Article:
Snow ride from Vught to ʼs-Hertogenbosch

A “code red” weather warning was issued Sunday 7 February 2021 because the snow storm “Darcy” hit the Netherlands that day. A code red means “stay indoors as much as possible, do not go out onto the roads unless you absolutely have to”. Of course that sounded like I had to show you what it was like to ride in such weather conditions. It had started to snow on Saturday night at about 21:00 hrs (9pm) around my hometown ʼs-Hertogenbosch . It didn’t stop snowing until 24 hours later. The teams clearing the streets and roads of snow and ice had been out and about all night, but due to the Corona curfew the salt was not spread well enough due to the complete absence of moving vehicles. The heavy snowfall also meant that streets had to be treated more than once. In the video you can see that only some streets in the route I took were clean. Others were very slippery. Enjoy this extra post of my way back from Vught to ʼs-Hertogenbosch. In one of my future regular posts I will show you the other way (also a slightly different route). It may be interesting to know beforehand that I didn’t stay upright all the time in this ride. I announce the fall in the video, so you can’t miss it. Enjoy!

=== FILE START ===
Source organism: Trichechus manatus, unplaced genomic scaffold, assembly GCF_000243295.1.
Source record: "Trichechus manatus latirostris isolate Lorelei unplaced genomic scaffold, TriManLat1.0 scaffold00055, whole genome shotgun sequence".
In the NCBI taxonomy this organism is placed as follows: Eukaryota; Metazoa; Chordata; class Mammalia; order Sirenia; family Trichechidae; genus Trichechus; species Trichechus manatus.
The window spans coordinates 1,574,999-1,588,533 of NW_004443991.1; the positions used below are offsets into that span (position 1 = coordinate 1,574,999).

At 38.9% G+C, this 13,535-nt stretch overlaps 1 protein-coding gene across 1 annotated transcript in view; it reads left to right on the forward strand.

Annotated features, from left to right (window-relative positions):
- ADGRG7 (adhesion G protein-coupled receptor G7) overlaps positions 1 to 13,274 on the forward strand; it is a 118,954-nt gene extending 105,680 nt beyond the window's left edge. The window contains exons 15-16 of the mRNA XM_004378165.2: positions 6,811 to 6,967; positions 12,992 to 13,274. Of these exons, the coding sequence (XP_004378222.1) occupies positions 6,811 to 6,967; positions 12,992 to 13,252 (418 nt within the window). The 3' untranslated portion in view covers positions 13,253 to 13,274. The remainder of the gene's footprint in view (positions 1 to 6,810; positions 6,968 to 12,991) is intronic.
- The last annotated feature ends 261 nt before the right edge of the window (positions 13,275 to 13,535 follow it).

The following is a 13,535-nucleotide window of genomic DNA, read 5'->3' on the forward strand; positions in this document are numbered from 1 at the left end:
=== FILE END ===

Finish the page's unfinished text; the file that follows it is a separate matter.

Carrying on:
The railway station of Vught was my starting point for this ride back to the centre of ʼs-Hertogenbosch. You can see the railways had cleared a path to the platforms, but the train service had stopped altogether by the time I took this footage.
This street in the centre of Vught was cleaned very well. It was probably treated shortly before I used it. Vught has quite a number of on-street cycle lanes. In this case the road way for cars has a brick surface and the cycle way smooth red asphalt. Because the street wasn’t cleaned all the way to the kerb the cycleway is a bit narrower than usual.
The municipality of Vught was also trying hard to clean the streets. Such vehicles were busy around the clock and all over town.